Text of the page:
New Global Rules for Use of Marine Genetic Materials?
Does your company use marine biological materials in its products, however small the amount? Or does your company or organization conduct research on marine biological materials for potential commercial application? Or is your company involved in global supply chains that involve marine materials? If so, keep reading.
After decades of discussions, in January 2015 countries from around the world agreed to develop a new legally binding instrument on what is known as "marine biological diversity beyond areas of national jurisdiction" under the United Nations Convention on the Law of the Sea (UNCLOS). This would cover the use of materials that are in ocean areas 200 miles or farther off a country's coastline (materials sourced within 200 miles are regulated by a country's domestic laws under UNCLOS and are potentially covered by the 2010 'Nagoya Protocol' which regulates genetic resources within a country's jurisdiction.)
The developing countries calling for these new rules argue that the world needs to conserve and sustainably use its oceans. There are hundreds of thousands of known marine life forms and potentially millions more we are beginning to discover. These resources offer enormous potential to humanity, from life-saving therapies to sustainable food sources. The proponents of this new treaty argue that these benefits are the world's common heritage. Benefits from use and exploitation of these resources should therefore be regulated, and distributed, beyond the initial user.
After years of debate, the United Nations has now agreed to open negotiations on the creation of a new international body to monitor―and perhaps regulate―the use of marine genetic resources. Negotiators will consider whether access to marine genetic resources should be subject to notification or authorization. Inevitably, issues of profits and costs will also come into play. Should companies that benefit commercially from products be required to pay into a global fund or be forced to transfer technology? If so, to whom would benefits go and on what basis would they be distributed? What products would be covered? Is a fish a marine genetic resource? Which actors in the very long chain from basic research to product sales would be required to share benefits?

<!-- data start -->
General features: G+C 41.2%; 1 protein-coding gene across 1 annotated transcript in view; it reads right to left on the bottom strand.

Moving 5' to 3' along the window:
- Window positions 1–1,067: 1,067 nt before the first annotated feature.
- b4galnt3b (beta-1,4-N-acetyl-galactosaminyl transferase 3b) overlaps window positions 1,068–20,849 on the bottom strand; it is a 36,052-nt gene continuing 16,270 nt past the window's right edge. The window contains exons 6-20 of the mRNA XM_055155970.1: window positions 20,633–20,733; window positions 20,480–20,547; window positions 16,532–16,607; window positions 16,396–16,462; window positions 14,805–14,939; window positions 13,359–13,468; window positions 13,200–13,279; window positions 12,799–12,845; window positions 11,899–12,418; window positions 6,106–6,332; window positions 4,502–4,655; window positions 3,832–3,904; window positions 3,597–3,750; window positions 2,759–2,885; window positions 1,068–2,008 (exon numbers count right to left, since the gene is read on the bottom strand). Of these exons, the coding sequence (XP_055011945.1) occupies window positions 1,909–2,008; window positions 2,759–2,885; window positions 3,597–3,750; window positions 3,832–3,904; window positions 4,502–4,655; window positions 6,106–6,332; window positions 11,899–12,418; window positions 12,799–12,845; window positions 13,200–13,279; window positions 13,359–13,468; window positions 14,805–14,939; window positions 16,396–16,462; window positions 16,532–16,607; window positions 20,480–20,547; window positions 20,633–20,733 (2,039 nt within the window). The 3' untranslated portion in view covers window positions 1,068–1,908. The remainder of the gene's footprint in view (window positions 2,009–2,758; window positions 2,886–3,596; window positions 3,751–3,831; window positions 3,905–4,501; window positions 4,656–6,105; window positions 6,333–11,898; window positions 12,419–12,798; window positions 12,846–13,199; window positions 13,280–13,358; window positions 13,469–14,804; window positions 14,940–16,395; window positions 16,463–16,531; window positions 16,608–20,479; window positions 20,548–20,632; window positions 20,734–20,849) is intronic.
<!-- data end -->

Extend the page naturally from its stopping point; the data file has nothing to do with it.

Governments are only beginning to think about these issues. Their first step will be to organize a preparatory committee meeting (PrepCom), which will begin work on a treaty in 2016, with a mandate to propose elements of a treaty to the United Nations General Assembly in 2017. The General Assembly will then decide in 2018 whether or not to convene an intergovernmental conference to elaborate or adopt the text, depending on how far the PrepCom progresses.
The U.S. has not ratified UNCLOS, but U.S. companies will be affected and the U.S. will participate in the negotiations. Moreover, in the era of global supply chains, if a country anywhere along the supply chain is involved – from source, to supplier, to researcher, to customer – the company will be affected.
As a result, companies that utilize marine genetic resources should consider weighing in on this negotiation – or risk seeing unworkable rules proposed by environmental officials with little appreciation for how the private sector or the research and development process works.
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